International Bag Free Day -- working toward a plastic bag free world
Mescalero Apache Ceremonials and Rodeo -- Mescalero Apache Reservation, NM, US (a great way to learn about Native American culture, and including Apache Maidens' Puberty Rites; through the 6th)
National Chocolate Wafer Day
Ottawa Bluesfest -- Ottawa, Canada (12 days of fabulous music)
Red White and Boom -- Columbus, OH, US (the Midwest's largest fireworks display)
Roswell UFO Days -- Roswell, NM, US (tons of stuff for the serious and those who just want to have fun with the whole concept; through Sunday)
Stay Out of the Sun Day -- sponsored by Wellcat Holidays; for health's sake, give your skin a break!
St. Thomas the Apostle's Day (Patron of architects, blind people, builders, carpenters, construction workers, geometricians, masons, people in doubt, stonecutters, surveyors, theologians; against blindness, doubt; Certaldo, Italy; Ceylon/Sri Lanka; East Indies; India; Pakistan)
Tom Sawyer Days -- Hannibal, MO, US (frog jumping, mud volleyball, Tom and Becky Contest; parade, Tomboy Sawyer Contest, fireworks, and more, with the highlight being the National Fence Painting Contest; through Sunday)
Virgin Islands Emancipation Day -- US Virgin Islands
Westmoreland Arts & Heritage Festival -- Greensburg, PA, US (multicultural celebration of food, fine arts, handicrafts, and music from many nations; through Sunday)
Prince Alois of Liechtenstein marries Duchess Sophie of Bavaria, 1993
Ted Kennedy marries Victoria Anne Reggie, 1992
Idaho becomes the 43rd US State, 1890
Moises Alou, 1966
Thomas Gibson, 1962
Tom Cruise, 1962
Montel Williams, 1956
Alan Autry, 1952
Betty Buckley, 1947
Dave Barry, 1947
Kurtwood Smith, 1942
Tom Stoppard, 1937
Pete Fountain, 1930
Ken Russell, 1927
Mary Frances Kennedy Fisher, 1908
Franz Kafka, 1883
George M. Cohan, 1878
Richard Bedford Bennett, 1st Viscount Bennett, 1870
Samuel Huntington, 1731(O.S. date)
"ITV News at Ten"(TV), 1967
"Mister Peepers"(TV), 1952
Today in History
Hugh Capet is crowned King of France, the first of the Capetian dynasty that would rule France till the French Revolution in 1792, 987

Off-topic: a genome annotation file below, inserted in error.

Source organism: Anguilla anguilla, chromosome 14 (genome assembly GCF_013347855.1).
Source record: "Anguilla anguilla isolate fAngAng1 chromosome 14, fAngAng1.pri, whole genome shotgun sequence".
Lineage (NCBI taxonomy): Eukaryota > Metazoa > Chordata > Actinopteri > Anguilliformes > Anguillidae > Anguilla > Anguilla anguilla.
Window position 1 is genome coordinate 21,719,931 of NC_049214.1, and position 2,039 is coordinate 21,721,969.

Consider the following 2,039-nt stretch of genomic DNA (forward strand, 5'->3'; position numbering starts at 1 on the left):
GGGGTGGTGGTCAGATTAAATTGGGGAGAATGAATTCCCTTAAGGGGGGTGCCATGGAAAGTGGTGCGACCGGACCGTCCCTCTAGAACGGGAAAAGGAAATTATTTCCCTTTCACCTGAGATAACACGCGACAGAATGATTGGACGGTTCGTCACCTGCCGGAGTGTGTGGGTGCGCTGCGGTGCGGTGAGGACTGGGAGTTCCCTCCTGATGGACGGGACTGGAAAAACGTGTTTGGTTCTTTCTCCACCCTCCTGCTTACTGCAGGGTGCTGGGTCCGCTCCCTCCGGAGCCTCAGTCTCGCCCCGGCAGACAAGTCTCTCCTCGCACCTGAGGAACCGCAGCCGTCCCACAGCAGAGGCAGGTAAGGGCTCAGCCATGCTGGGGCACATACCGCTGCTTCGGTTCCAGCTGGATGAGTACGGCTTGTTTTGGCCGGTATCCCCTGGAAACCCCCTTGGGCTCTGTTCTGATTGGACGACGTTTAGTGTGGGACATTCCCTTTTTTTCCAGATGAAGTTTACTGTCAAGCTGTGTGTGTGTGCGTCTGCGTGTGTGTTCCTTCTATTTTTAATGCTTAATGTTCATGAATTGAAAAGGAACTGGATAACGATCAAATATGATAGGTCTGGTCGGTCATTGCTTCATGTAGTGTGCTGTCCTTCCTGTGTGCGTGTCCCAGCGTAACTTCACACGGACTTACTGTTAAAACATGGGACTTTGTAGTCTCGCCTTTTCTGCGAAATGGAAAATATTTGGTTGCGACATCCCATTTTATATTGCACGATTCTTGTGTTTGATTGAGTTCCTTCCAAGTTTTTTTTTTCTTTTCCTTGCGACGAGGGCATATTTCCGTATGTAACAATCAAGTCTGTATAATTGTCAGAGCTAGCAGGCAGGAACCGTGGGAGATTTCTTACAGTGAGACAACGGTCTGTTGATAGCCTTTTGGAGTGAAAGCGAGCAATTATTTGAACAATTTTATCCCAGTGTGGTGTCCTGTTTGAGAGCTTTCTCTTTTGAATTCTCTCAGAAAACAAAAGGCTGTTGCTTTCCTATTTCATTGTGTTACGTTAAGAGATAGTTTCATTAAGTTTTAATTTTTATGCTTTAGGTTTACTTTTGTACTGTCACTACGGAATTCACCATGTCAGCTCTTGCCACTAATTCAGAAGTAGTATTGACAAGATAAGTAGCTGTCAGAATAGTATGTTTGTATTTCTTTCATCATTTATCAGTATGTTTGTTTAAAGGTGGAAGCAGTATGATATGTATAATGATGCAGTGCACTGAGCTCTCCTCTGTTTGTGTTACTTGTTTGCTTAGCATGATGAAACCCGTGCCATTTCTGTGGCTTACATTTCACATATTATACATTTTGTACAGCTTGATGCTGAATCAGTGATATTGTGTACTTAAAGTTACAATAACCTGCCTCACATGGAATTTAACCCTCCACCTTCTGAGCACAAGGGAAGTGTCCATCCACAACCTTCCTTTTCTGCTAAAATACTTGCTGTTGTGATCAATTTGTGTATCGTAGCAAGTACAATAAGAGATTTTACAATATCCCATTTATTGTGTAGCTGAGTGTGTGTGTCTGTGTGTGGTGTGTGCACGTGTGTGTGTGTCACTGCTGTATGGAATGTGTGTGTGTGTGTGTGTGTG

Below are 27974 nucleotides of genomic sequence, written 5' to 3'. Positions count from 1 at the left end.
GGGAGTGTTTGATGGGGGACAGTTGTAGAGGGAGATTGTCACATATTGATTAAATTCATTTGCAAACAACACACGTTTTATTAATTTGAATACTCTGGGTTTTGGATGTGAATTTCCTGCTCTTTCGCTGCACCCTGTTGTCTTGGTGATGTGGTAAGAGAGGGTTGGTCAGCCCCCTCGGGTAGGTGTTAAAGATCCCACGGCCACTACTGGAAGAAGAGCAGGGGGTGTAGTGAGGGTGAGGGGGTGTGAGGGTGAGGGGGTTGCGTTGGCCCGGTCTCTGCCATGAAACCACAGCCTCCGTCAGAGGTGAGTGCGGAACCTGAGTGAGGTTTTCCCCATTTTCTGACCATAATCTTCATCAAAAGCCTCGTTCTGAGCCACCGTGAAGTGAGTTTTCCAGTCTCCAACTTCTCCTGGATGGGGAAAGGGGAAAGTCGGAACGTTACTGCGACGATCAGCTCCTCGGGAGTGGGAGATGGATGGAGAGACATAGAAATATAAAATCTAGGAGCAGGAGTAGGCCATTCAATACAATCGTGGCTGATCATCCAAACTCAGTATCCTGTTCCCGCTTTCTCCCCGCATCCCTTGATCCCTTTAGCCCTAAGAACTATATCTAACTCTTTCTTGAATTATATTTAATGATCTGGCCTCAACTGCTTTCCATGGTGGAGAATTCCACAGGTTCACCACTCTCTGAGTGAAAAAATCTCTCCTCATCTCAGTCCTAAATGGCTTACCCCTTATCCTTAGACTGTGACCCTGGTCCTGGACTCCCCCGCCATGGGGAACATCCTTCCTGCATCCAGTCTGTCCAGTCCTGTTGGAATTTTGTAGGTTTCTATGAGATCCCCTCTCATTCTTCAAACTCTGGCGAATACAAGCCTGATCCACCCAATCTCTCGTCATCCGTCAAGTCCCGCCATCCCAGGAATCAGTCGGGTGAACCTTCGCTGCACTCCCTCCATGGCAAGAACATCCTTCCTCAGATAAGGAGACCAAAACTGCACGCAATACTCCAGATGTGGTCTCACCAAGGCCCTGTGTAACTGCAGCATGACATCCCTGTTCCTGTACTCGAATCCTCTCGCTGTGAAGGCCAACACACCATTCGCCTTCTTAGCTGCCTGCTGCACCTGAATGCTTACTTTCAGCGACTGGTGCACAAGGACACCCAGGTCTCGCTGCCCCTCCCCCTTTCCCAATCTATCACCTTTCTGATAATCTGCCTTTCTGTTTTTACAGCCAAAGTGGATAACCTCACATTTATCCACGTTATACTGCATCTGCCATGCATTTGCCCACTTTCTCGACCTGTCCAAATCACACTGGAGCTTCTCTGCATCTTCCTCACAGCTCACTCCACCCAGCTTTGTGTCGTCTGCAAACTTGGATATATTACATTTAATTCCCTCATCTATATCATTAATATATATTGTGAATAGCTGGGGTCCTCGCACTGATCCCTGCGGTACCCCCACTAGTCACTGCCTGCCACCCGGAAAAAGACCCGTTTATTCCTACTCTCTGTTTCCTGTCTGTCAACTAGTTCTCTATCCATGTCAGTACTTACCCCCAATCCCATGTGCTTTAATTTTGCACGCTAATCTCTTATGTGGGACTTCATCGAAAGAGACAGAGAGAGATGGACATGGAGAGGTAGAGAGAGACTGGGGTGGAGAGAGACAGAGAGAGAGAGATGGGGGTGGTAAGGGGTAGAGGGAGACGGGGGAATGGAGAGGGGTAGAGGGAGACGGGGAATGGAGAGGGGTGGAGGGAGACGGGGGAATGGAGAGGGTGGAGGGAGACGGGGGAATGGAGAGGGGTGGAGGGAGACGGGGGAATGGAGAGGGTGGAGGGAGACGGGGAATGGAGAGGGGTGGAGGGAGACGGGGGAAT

Québec City is founded by Samuel de Champlain, 1608
Pitcairn Island is discovered by Midshipman Robert Pitcairn on an expeditionary voyage commanded by Philip Carteret, 1767
Norway's oldest newspaper still in print, Adresseavisen, is founded and the first edition is published, 1767
George Washington takes command of the Continental Army at Cambridge, Massachusetts, 1775
The Bank of Savings in New York City, the first savings bank in the United States, opens, 1819
The last pair of Great Auks is killed, 1844
Slaves are freed in the Danish West Indies (now U.S. Virgin Islands) by Peter von Scholten in the culmination of a year-long plot by enslaved Africans, 1848
Dow Jones and Company publishes its first stock average, 1884
Karl Benz officially unveils the Benz Patent Motorwagen – the first purpose-built automobile, 1886
The New York Tribune becomes the first newspaper to use a linotype machine, eliminating typesetting by hand, 1886
World speed record for a steam railway locomotive is set in England, by the Mallard, which reaches a speed of 126 miles per hour (203 km/h), 1938
The biggest explosion in the history of rocketry occurs when the Soviet N1 rocket explodes and subsequently destroys its launchpad, 1969
First mention in the New York Times of a disease that would later be called AIDS, 1981
The Stone of Scone is returned to Scotland, 1996
Asteroid 2004 XP14 flies within 432,308 kilometres (268,624 mi) of Earth, 2006
New Zealand sustains a major earthquake, with minor damage reported, 2012
In El Paraiso, Peru, property developers destroy a 4,000-year old pyramid, 2013
In Belgium, King Albert II abdicates his throne to son, Prince Philippe, Duke of Brabant, due to health reasons, 2013
Friendly Fill-ins: Week 84